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Heart failure patients likely to benefit from telemedicine

Heart failure patients receiving remote disease monitoring and consultations may experience short-term cardiovascular and mortality benefits

Digital health interventions (DHIs) have played an important role in the transformation of healthcare delivery in the past decade. DHIs were especially important during the early stages of the COVID-19 pandemic when interventions such as telemedicine for remote consultations became the ‘norm’ in many specialities. Nevertheless, while imposed in many therapy areas during the pandemic, there are actually potential benefits for patients cardiovascular disease. For example, connected health technologies e.g., mobile phones, smartphones, tablets, wearable devices, smartwatches, personal health sensors, all provide an opportunity to revolutionise cardiovascular disease prevention through personalised, convenient, and easily accessible patient education and behaviour change support. The value of DHIs for the prevention of cardiovascular disease was examined in a systematic review and meta-analysis in 2015, in which the authors concluded that the available data provide evidence that DHIs can reduce cardiovascular disease (CVD) outcomes and have a positive impact on risk factors for CVD. However, given that the data used in the aforementioned meta-analysis was collected more than 8 years ago and the COVID-19 pandemic lead to enforced telemedicine and remote monitoring, for the present study, a Malaysian team of researchers sought to update the effectiveness of DHIs for patients with cardiovascular disease.

The researchers included randomised trials, observational and cohort studies that specifically addressed the effect of a telemedicine intervention on cardiovascular outcomes for those either at risk (i.e., for primary prevention) or those with established CVD (secondary prevention). The primary outcome was cardiovascular-related mortality, whereas secondary outcomes included hospitalisation, all-cause mortality and all-cause hospitalisation. Interventions were categorised as remote consultations; remote monitoring of health or diagnostic measures; transmission of medical data and finally remote case management.

Heart failure and cardiovascular outcomes

A total of 72 studies with 127,869 participants (65% male) were included in the analysis. The duration of studies ranged from 1 to 79 months and 49 were short-term (< 12 months) and 22 long-term (> 12 months). Overall, 39 studies included patients with heart failure, 19 addressed secondary prevention and 12 primary prevention.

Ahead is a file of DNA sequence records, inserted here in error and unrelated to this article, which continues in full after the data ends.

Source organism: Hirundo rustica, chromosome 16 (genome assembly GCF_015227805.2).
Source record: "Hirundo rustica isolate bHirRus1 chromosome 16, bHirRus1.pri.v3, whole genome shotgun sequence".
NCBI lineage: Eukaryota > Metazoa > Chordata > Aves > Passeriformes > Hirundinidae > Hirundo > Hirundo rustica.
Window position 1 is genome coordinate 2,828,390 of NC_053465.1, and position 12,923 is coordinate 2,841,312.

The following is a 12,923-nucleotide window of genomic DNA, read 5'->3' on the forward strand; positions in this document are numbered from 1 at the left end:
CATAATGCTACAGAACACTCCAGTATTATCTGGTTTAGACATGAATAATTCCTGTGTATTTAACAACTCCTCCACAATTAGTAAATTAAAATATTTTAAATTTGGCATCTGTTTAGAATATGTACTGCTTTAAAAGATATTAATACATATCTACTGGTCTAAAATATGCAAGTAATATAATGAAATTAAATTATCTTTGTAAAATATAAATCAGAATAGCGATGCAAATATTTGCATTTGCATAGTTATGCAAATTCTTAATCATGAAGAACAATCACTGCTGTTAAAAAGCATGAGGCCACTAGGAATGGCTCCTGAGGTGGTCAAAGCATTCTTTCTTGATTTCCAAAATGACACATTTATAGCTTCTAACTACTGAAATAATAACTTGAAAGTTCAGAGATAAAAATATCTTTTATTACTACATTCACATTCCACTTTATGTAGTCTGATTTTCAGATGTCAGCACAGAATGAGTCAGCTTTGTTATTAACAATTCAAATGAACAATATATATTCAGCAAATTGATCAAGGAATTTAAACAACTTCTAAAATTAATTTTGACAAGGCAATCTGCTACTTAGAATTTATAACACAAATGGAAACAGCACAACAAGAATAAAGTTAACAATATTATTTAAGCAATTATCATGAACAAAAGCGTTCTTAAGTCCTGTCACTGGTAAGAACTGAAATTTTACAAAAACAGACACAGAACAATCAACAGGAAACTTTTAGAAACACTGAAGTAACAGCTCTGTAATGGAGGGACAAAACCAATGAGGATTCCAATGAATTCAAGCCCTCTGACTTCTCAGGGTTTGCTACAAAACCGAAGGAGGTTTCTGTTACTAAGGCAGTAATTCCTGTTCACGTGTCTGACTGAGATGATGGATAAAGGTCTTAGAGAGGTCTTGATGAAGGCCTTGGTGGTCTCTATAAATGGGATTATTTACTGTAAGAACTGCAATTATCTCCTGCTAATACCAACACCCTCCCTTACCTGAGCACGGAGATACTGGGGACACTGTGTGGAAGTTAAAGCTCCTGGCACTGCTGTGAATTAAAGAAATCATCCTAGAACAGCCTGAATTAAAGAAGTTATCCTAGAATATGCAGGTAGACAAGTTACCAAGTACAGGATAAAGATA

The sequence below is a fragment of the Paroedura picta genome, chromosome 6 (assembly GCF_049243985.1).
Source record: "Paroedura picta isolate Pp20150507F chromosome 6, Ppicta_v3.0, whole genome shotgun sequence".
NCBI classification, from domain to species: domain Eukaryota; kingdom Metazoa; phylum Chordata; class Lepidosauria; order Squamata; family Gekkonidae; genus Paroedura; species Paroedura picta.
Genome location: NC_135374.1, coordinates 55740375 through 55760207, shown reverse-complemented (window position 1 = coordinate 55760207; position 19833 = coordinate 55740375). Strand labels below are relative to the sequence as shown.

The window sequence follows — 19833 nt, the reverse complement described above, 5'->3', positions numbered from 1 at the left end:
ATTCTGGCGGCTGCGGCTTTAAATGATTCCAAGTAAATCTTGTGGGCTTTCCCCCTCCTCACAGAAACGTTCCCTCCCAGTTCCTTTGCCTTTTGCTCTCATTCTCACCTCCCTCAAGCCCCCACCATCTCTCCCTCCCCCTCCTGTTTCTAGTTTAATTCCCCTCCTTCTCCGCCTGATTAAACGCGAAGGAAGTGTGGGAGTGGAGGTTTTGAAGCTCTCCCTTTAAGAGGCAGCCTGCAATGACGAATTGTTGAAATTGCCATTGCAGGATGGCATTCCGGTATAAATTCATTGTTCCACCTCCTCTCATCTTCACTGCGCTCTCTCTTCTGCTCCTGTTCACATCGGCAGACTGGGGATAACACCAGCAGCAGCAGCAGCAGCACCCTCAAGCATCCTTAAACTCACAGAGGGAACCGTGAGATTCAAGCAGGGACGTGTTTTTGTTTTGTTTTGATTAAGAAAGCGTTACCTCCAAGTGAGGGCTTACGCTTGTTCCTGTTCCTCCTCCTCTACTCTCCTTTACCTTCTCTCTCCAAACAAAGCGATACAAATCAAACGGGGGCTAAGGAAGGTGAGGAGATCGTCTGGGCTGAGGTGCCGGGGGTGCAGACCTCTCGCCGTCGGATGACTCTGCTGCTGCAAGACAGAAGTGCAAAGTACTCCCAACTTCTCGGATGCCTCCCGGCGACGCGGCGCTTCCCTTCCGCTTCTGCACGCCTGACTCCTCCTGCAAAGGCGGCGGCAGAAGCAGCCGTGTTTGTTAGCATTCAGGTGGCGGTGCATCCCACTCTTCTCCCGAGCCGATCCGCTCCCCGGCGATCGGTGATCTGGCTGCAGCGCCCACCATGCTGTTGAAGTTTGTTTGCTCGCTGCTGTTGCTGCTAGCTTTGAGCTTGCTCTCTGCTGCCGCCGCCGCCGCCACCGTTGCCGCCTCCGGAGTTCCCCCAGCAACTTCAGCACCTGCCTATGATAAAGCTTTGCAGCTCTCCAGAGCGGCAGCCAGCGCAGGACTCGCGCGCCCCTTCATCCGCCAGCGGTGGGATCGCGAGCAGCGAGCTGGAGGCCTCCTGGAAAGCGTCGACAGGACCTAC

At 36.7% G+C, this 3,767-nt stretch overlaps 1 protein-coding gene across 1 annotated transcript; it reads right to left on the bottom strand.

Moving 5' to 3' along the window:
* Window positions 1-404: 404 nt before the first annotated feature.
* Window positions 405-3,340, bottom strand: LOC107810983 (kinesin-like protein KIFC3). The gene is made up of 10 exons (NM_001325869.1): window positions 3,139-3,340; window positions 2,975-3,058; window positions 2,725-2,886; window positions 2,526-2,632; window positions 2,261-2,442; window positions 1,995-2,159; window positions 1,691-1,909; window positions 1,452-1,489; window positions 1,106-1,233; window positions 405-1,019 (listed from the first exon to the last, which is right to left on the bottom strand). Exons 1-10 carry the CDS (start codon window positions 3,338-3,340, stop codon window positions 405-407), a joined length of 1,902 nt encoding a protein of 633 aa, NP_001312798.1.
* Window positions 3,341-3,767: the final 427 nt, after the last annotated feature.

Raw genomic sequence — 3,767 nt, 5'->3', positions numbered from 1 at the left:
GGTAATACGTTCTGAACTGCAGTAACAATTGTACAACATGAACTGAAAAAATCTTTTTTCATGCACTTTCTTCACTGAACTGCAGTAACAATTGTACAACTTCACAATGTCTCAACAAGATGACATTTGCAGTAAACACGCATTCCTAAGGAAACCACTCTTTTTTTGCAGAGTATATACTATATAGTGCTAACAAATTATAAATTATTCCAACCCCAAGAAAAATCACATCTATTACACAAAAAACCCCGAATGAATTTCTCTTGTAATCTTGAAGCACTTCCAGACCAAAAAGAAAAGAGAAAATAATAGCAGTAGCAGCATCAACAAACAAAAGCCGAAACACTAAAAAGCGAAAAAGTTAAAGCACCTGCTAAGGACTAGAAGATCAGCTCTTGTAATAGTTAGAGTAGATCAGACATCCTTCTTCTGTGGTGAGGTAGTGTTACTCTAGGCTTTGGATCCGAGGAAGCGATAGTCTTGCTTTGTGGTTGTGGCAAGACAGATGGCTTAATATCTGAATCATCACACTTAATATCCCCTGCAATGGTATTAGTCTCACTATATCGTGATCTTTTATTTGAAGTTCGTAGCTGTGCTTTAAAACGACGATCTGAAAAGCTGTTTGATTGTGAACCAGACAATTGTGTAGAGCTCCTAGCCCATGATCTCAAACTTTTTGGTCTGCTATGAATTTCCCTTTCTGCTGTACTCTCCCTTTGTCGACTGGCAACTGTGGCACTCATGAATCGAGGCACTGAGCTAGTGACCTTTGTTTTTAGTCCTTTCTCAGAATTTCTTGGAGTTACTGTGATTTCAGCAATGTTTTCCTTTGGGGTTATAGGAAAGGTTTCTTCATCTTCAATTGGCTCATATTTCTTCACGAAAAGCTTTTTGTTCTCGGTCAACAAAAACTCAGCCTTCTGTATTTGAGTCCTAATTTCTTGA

For heart failure patients, combined remote monitoring and consultation were associated with a 17% reduced risk of cardiovascular mortality (risk ratio, RR = 0.83, 95% CI 0.70 – 0.99, p = 0.036). In addition, this combination significantly reduced hospitalisation for a cardiovascular cause (RR = 0.71, 95% CI 0.58 – 0.87, p = 0.0002) though this was largely in short-term (i.e., < 12 month) studies. However, telemedicine had no effect on all-cause hospitalisation among those with heart failure (RR = 1.02, 95% CI 0.94 – 1.10, p = 0.71).

In secondary prevention studies, the combination of remote monitoring and consultation was associated with a small reduction in systolic blood pressure (mean difference = -3.59, p < 0.0001) but not on diastolic pressure. There was also a small but significant effect of remote consultations on body-mass index (p < 0.0064) in primary prevention.

The authors concluded that a combination of remote disease monitoring and consultation appeared to reduce cardiovascular-related hospitalisation and mortality risk among patients with heart failure in the short-term. They called for future research to evaluate the sustained effect of telemedicine interventions.


Kuan PX et al. Efficacy of telemedicine for the management of cardiovascular disease: a systematic review and meta-analysis Lancet Digit Health 2022

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